India, as both a signatory to the Moon Agreement, but also a potential partner of the Artemis Accords has seen increasing internal pressure to do away with the Moon Agreement and pursue US cooperation. However, this position is far from certain, “being the third largest economy in the making, India need not conceptually side with any of the space groupings but make pragmatic collaborations.”[62] Today, the effect of most states on space governance is increasingly less characterised by their involvement in the multilateral system, but their cooperation with and backing of great powers. For the future of multilateralism, the Artemis Accords, despite offering legitimate concepts for the governance of space, may be the straw which breaks the camels back.


Space is increasingly less international and characterised by coercion, coalition building and the pursuit of hegemony. Great Powers have actively exploited the stagnation of multilateral governance mechanisms, using militarisation and geopolitical strategic narratives to unilaterally shape the norms and rules of space activities. Despite the valiant efforts of non-state actors to uphold the traditions and principles of the space treaties via, codifying law and embracing norm shaping agreements, the ability to shape governance by non-spacefaring states is in decline.

The critical reflection of contemporary space law and governance offered by this paper was framed first by summarising the institutions, treaties, and mechanisms which upheld the multilateral system of space governance and discussed its stagnation in addressing new challenges. Then, the failures of the CD were noted as a primary cause behind contemporary escalatory geopolitical narratives and space militarisation. Following, non-state actors were recognised for their role in maintain the space treaties in the absence of effective multilateralism. Finally, the unilateral takeover of governance by great spacefaring powers was noted, highlighting the divergence between the United States and china and their pursuit of coalition building and space development pathways.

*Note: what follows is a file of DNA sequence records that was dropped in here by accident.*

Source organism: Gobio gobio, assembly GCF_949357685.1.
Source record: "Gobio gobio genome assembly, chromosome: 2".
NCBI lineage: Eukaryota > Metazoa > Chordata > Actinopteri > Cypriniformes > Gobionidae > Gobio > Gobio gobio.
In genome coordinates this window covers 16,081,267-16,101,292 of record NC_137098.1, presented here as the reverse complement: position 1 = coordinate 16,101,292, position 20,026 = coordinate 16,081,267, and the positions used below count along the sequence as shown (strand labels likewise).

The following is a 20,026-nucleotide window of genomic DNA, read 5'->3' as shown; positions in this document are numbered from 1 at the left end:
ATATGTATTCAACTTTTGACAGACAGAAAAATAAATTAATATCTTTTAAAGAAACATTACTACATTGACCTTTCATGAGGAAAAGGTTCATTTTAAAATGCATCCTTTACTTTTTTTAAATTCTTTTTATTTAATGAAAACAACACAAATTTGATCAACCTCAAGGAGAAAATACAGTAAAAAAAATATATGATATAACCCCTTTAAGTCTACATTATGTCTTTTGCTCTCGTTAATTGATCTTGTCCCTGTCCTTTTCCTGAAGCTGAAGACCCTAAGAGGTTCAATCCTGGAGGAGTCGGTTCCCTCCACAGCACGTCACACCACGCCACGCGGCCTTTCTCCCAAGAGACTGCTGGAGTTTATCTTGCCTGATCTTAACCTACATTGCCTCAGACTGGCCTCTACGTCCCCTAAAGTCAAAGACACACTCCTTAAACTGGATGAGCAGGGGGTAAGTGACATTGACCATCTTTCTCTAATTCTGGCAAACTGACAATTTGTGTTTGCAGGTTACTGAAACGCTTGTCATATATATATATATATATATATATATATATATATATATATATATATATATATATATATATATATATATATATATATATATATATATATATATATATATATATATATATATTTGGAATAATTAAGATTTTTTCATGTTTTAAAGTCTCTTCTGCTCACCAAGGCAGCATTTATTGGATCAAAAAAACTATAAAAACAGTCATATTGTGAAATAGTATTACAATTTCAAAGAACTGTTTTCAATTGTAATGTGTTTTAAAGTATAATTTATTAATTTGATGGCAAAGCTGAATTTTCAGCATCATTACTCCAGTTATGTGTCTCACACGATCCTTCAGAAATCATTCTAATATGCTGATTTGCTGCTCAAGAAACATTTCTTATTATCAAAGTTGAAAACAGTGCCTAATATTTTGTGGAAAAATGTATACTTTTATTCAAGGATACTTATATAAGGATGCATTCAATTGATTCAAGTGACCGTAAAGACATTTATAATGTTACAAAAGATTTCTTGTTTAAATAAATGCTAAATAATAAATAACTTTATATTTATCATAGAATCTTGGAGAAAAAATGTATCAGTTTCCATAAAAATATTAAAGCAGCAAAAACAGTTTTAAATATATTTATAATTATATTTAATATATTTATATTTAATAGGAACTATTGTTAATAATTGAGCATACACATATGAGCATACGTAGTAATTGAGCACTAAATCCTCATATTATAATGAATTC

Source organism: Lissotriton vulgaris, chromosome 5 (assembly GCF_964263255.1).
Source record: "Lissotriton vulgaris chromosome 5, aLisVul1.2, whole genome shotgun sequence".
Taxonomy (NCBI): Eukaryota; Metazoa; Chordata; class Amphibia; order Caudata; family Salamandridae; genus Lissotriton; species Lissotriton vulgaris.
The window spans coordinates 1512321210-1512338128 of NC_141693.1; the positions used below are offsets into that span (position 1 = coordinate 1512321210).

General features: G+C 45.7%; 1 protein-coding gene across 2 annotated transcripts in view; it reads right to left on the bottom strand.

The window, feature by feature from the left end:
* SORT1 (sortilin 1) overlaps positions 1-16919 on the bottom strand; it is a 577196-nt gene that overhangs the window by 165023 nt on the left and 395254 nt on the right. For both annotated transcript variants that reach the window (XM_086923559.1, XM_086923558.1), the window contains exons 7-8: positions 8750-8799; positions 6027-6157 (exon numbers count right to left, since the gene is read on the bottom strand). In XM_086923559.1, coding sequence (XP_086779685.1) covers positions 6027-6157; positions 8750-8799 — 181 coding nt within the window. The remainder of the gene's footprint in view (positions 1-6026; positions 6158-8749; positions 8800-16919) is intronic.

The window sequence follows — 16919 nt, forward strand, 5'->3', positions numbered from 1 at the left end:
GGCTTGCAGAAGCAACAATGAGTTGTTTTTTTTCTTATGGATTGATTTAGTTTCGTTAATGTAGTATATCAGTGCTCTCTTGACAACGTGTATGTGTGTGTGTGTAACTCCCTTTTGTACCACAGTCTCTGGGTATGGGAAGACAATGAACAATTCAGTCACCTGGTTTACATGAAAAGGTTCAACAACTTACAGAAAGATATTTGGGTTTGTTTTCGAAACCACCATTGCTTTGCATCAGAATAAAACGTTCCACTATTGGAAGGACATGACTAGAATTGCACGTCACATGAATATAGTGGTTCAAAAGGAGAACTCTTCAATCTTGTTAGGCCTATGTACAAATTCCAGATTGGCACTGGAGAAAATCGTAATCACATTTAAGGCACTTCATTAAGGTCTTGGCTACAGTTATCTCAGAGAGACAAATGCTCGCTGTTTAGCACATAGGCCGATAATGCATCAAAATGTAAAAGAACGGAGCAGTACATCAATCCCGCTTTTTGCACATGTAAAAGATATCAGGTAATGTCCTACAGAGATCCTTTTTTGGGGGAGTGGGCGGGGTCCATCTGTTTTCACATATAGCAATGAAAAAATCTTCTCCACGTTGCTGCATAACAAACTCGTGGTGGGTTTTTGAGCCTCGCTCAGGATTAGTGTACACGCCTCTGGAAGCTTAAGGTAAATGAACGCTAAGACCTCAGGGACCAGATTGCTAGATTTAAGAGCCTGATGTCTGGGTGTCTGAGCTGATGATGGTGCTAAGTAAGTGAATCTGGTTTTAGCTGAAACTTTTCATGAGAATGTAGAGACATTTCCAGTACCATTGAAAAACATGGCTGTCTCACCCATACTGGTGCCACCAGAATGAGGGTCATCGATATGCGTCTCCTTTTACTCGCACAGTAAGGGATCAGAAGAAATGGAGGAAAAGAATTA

Contrary to the fashionable assessment of vast prospective economic, technological and capability gains regarding future space activities, this paper’s focus on governance stagnation and great power sabre-rattling offers a more restrained if cynical analysis. Although future governance remains to be largely uncertain, contemporary militarisation, the stagnation of multilateralism and the divergence of great powers in norm shaping efforts does much to propagate concern for a ‘might is right’ future concerning the governance of space.


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[1] (O’Brien, 2020)

[2] (UNOOSA, 2019)

[3] (UNOOSA, 2020)

[4] (UNOOSA, 2020)

[5] (UNOOSA, 2020)

[6] (POTUS, 2020)

[7] (UNOOSA, 2018, pp. 1)

[8] (Rich, Schertz & Hugo, 2020)

[9] (UNOOSA, 2020)

[10] (O’Brien, 2020)

[11] (Storr, 2020, pp. 2)

[12] (O’Brien, 2020 [B])

[13] (Space Treaty Project, 2020)

[14] (Storr, 2020, pp. 2)

[15] (POTUS, 2020)

[16] (Abramson, 2009)

[17] (Nuclear Threat Initiative, 2020)

[18] (Abramson, 2009)

[19] (Abramson, 2009)

[20] (Neaman, 2015)

[21] (Abramson, 2009)

[22] (Bateman, 2020)

[23] (Havercroft & Duvall, 2009, pp. 45)

[24] (Havercroft & Duvall, 2009, pp 42)

[25] (Bateman, 2020)

[26] (O’Brien, 2020)

[27] (U.S-China Economic and Security Review Commission, 2019, pp. 362)

[28] (Harrison, Et al. 2020, pp. 43)

[29] (Abramson, 2009)

[30] (United States of America, 2020)

[31] (Russian News Agency, 2020)

[32] (Russian News Agency, 2020)

[33] (Harrison, Et al. 2020, pp. 48)

[34] (SpaceWatchGlobal, 2020 [E])

[35] (Rich, Schertz & Hugo, 2020)

[36] (Duvall & Havercroft, 2008, pp. 764)

[37] (Harrison, Et al. 2020, pp. 49)

[38] (Faith, 2012, pp. 85)

[39] (Air Force Space Command, 2020, pp. 3)

[40] (O’Brien, 2020)

[41] (Bateman, 2020)

[42] (Berger, 2020)

[43] (Bateman, 2020)

[44] (University of Adelaide, 2020)

[45] (University of Adelaide, 2020)

[46] (Morozova, 2019)

[47] (UNOOSA, 2018, pp. 1)

[48] (UNOOSA, 2018, pp. 1)

[49] (Secure World Foundation, 2019)

[50] (Rich, Schertz & Hugo, 2020) 

[51] (Moon Village Association, 2020)

[52] (Moon Village Association, 2020)

[53] (Storr, 2020, pp. 1)

[54] (Paikowsky, 2020)

[55] (O’Brien, 2020)

[56] (Paikowsky, 2020)

[57] (NASA, 2020)

[58] (Storr, 2020, pp. 2)

[59] (Kumar, 2020)

[60] (Sato, 2020)

[61] (Air Force Space Command, 2020, pp.20)

[62] (Kumar, 2020)

Written at: Bond University
Written for: Dr. James Ferguson
Date written: 07/2020